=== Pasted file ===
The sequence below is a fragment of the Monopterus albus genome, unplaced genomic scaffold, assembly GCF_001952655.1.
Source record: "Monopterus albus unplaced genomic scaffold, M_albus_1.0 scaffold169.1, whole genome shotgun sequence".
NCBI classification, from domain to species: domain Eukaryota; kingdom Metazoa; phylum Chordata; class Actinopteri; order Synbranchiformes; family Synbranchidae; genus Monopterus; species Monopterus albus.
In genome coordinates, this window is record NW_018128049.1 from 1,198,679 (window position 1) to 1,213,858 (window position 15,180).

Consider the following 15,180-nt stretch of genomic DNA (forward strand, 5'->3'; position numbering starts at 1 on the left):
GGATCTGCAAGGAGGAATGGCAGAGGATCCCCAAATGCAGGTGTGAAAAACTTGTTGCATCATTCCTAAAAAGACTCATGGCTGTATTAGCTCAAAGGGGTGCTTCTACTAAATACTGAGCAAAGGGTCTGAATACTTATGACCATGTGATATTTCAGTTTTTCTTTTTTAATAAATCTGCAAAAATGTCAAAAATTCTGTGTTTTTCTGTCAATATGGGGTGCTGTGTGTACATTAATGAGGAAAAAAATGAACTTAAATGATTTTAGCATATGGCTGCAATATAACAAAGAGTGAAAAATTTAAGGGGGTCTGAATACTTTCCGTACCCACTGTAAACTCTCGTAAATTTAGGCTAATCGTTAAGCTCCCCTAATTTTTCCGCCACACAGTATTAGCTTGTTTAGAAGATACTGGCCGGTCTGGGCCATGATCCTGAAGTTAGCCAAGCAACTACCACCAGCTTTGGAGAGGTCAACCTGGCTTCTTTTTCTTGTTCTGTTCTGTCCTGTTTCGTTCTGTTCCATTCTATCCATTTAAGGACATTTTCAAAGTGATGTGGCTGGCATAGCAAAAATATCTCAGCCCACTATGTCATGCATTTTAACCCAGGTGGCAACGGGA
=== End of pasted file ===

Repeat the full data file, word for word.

The sequence below is a fragment of the Monopterus albus genome, unplaced genomic scaffold, assembly GCF_001952655.1.
Source record: "Monopterus albus unplaced genomic scaffold, M_albus_1.0 scaffold169.1, whole genome shotgun sequence".
NCBI classification, from domain to species: domain Eukaryota; kingdom Metazoa; phylum Chordata; class Actinopteri; order Synbranchiformes; family Synbranchidae; genus Monopterus; species Monopterus albus.
In genome coordinates, this window is record NW_018128049.1 from 1,198,679 (window position 1) to 1,213,858 (window position 15,180).

Consider the following 15,180-nt stretch of genomic DNA (forward strand, 5'->3'; position numbering starts at 1 on the left):
GGATCTGCAAGGAGGAATGGCAGAGGATCCCCAAATGCAGGTGTGAAAAACTTGTTGCATCATTCCTAAAAAGACTCATGGCTGTATTAGCTCAAAGGGGTGCTTCTACTAAATACTGAGCAAAGGGTCTGAATACTTATGACCATGTGATATTTCAGTTTTTCTTTTTTAATAAATCTGCAAAAATGTCAAAAATTCTGTGTTTTTCTGTCAATATGGGGTGCTGTGTGTACATTAATGAGGAAAAAAATGAACTTAAATGATTTTAGCATATGGCTGCAATATAACAAAGAGTGAAAAATTTAAGGGGGTCTGAATACTTTCCGTACCCACTGTAAACTCTCGTAAATTTAGGCTAATCGTTAAGCTCCCCTAATTTTTCCGCCACACAGTATTAGCTTGTTTAGAAGATACTGGCCGGTCTGGGCCATGATCCTGAAGTTAGCCAAGCAACTACCACCAGCTTTGGAGAGGTCAACCTGGCTTCTTTTTCTTGTTCTGTTCTGTCCTGTTTCGTTCTGTTCCATTCTATCCATTTAAGGACATTTTCAAAGTGATGTGGCTGGCATAGCAAAAATATCTCAGCCCACTATGTCATGCATTTTAACCCAGGTGGCAACGGGA